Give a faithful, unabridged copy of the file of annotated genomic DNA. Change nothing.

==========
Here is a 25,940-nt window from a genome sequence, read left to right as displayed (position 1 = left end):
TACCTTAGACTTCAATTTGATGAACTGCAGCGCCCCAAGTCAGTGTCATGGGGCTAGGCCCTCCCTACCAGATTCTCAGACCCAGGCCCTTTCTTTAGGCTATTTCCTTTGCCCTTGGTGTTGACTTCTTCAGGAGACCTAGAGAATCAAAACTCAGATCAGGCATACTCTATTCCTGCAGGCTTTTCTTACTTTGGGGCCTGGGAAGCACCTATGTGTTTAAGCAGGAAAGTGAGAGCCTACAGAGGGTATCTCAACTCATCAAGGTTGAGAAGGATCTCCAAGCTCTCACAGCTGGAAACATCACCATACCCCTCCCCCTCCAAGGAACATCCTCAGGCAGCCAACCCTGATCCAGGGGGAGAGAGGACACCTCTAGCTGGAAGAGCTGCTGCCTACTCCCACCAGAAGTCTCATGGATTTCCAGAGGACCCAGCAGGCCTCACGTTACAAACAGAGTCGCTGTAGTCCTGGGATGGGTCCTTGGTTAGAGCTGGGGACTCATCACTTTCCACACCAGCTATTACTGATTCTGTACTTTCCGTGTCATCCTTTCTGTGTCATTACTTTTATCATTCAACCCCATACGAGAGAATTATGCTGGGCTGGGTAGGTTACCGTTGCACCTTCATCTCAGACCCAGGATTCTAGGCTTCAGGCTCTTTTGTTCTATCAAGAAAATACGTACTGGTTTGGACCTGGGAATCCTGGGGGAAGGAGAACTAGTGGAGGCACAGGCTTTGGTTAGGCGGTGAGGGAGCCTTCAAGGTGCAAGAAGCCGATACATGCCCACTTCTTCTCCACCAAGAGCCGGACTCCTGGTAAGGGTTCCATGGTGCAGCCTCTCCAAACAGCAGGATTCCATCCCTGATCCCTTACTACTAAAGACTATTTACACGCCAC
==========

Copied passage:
Here is a 25,940-nt window from a genome sequence, read left to right as displayed (position 1 = left end):
TACCTTAGACTTCAATTTGATGAACTGCAGCGCCCCAAGTCAGTGTCATGGGGCTAGGCCCTCCCTACCAGATTCTCAGACCCAGGCCCTTTCTTTAGGCTATTTCCTTTGCCCTTGGTGTTGACTTCTTCAGGAGACCTAGAGAATCAAAACTCAGATCAGGCATACTCTATTCCTGCAGGCTTTTCTTACTTTGGGGCCTGGGAAGCACCTATGTGTTTAAGCAGGAAAGTGAGAGCCTACAGAGGGTATCTCAACTCATCAAGGTTGAGAAGGATCTCCAAGCTCTCACAGCTGGAAACATCACCATACCCCTCCCCCTCCAAGGAACATCCTCAGGCAGCCAACCCTGATCCAGGGGGAGAGAGGACACCTCTAGCTGGAAGAGCTGCTGCCTACTCCCACCAGAAGTCTCATGGATTTCCAGAGGACCCAGCAGGCCTCACGTTACAAACAGAGTCGCTGTAGTCCTGGGATGGGTCCTTGGTTAGAGCTGGGGACTCATCACTTTCCACACCAGCTATTACTGATTCTGTACTTTCCGTGTCATCCTTTCTGTGTCATTACTTTTATCATTCAACCCCATACGAGAGAATTATGCTGGGCTGGGTAGGTTACCGTTGCACCTTCATCTCAGACCCAGGATTCTAGGCTTCAGGCTCTTTTGTTCTATCAAGAAAATACGTACTGGTTTGGACCTGGGAATCCTGGGGGAAGGAGAACTAGTGGAGGCACAGGCTTTGGTTAGGCGGTGAGGGAGCCTTCAAGGTGCAAGAAGCCGATACATGCCCACTTCTTCTCCACCAAGAGCCGGACTCCTGGTAAGGGTTCCATGGTGCAGCCTCTCCAAACAGCAGGATTCCATCCCTGATCCCTTACTACTAAAGACTATTTACACGCCAC